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Lunar eclipse

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Schematic diagram of the shadow cast by the Earth. Within the central umbra shadow, the Moon is totally shielded from direct illumination by the Sun. In contrast, within the penumbra shadow, only a portion of the sunlight is blocked.
As seen by an observer on Earth, the Moon crosses the ecliptic every orbit at positions called nodes twice every month. When the full moon occurs in the same position at the node, a lunar eclipse can occur. These two nodes allow two to five eclipses per year, separated by approximately six months. (Note: Not drawn to scale. The Sun is much larger and farther away than the Moon.)
As viewed from Earth, the Earth's shadow can be imagined as two concentric circles. As the diagram illustrates, the type of lunar eclipse is defined by the path taken by the Moon as it passes through Earth's shadow. If the Moon passes through the outer circle but does not reach the inner circle, it is a penumbral eclipse; if only a portion of the Moon passes through the inner circle, it is a partial eclipse; and if entire Moon passes through the inner circle at some point, it is a total eclipse.

A lunar eclipse occurs whenever the Moon passes through some portion of the Earth's shadow. This can occur only when the Sun, Earth, and Moon are aligned exactly, or very closely so, with the Earth in the middle. Hence, there is always a full moon the night of a lunar eclipse. The type and length of an eclipse depend upon the Moon's location relative to its orbital nodes.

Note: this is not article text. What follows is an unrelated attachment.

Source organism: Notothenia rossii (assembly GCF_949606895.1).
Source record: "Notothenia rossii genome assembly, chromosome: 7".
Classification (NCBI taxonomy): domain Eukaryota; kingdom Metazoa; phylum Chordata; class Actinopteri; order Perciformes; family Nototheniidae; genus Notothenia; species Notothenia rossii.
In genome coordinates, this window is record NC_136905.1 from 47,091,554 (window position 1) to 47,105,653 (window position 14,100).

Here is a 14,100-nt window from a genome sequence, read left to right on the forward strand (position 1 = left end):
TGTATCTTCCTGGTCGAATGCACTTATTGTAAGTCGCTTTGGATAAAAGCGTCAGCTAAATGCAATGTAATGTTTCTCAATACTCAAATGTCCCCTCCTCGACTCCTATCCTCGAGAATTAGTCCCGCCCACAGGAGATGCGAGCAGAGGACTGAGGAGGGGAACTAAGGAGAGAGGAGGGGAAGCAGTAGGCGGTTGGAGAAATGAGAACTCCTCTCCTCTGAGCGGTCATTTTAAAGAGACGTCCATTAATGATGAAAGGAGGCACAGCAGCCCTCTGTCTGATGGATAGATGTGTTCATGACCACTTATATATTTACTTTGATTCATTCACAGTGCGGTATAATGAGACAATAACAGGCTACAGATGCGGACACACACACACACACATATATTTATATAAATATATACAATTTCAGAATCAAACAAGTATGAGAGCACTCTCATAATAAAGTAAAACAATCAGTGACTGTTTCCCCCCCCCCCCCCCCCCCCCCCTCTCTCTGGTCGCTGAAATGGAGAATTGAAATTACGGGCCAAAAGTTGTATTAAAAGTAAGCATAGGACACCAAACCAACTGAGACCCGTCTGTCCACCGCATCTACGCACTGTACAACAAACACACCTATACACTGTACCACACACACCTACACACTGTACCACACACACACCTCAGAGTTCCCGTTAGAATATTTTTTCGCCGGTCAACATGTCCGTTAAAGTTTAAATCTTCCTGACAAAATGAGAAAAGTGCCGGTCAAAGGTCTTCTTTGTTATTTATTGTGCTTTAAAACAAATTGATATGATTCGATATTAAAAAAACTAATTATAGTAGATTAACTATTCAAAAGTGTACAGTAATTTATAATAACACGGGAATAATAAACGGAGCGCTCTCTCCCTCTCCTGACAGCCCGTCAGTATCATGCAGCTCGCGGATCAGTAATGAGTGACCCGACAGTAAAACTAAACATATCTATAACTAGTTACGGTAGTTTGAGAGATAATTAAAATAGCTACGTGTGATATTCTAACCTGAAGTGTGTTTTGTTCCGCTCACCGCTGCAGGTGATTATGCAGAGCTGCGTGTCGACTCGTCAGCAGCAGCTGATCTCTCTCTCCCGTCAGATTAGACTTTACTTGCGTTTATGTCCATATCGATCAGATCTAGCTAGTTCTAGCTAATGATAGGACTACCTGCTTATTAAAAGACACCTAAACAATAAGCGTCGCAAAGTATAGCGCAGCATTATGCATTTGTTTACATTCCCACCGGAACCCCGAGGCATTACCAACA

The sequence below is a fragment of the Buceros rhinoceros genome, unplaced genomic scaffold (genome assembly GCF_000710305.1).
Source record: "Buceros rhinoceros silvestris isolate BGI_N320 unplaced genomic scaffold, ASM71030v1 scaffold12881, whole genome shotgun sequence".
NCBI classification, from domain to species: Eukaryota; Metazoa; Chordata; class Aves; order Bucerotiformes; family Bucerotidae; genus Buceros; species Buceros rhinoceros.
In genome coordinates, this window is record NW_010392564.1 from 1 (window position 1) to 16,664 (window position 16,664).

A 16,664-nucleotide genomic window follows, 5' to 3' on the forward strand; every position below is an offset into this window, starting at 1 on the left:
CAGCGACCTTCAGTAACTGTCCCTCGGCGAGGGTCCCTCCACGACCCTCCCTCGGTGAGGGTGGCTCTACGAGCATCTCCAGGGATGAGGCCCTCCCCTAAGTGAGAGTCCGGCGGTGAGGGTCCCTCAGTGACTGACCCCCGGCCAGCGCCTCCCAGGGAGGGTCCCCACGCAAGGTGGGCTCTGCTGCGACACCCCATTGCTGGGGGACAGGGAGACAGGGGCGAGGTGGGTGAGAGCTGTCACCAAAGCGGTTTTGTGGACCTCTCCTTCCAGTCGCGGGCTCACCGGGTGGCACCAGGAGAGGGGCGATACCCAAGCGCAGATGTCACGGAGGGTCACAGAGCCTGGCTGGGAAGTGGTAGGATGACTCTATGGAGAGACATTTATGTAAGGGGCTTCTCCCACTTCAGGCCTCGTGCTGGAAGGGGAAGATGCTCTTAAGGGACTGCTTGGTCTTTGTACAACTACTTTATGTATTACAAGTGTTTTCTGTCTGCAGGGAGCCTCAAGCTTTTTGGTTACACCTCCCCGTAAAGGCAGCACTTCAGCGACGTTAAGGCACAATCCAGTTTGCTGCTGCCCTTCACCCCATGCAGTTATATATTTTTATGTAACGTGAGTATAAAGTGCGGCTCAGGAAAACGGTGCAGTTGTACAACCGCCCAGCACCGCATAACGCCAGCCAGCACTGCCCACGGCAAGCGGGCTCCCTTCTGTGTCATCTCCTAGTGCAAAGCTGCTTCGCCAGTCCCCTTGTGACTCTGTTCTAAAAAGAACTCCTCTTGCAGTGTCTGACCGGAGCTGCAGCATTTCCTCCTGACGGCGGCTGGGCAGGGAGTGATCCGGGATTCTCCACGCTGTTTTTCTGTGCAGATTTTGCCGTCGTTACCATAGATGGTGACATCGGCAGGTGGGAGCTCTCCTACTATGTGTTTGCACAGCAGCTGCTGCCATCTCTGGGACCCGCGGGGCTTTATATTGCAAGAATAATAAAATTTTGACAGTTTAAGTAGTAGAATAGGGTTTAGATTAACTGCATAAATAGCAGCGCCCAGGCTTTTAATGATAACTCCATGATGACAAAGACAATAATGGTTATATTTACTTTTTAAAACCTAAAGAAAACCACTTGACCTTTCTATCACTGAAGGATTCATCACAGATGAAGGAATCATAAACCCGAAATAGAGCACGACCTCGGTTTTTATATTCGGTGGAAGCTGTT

The last lunar eclipse was total, and occurred on February 21, 2008. The next eclipse--a partial one--occurs on August 16, 2008. The next total lunar eclipse occurs on December 21, 2010.

Types of lunar eclipses

The shadow of the Earth can be divided into two distinctive parts: the umbra and penumbra. Within the umbra, there is no direct solar radiation. However, as a result of the Sun's large angular size, solar illumination is only partially blocked in the outer portion of the Earth's shadow, which is given the name penumbra.

A penumbral eclipse occurs when the Moon passes through the Earth's penumbra. The penumbra does not cause any noticeable darkening of the Moon's surface, though some may argue it turns a little yellow. A special type of penumbral eclipse is a total penumbral eclipse, during which the Moon lies exclusively within the Earth's penumbra. Total penumbral eclipses are rare, and when these occur, that portion of the Moon which is closest to the umbra can appear somewhat darker than the rest of the Moon.

A partial lunar eclipse occurs when only a portion of the Moon enters the umbra. When the Moon travels completely into the Earth's umbra, one observes a total lunar eclipse. The Moon's speed through the shadow is about one kilometer per second (2,300 mph), and totality may last up to nearly 107 minutes. Nevertheless, the total time between the Moon's first and last contact with the shadow is much longer, and could last up to 3.8 hours. The relative distance of the Moon from the Earth at the time of an eclipse can affect the eclipse's duration. In particular, when the Moon is near its apogee, the farthest point from the Earth in its orbit, its orbital speed is the slowest. The diameter of the umbra does not decrease much with distance. Thus, a totally-eclipsed Moon occurring near apogee will lengthen the duration of totality.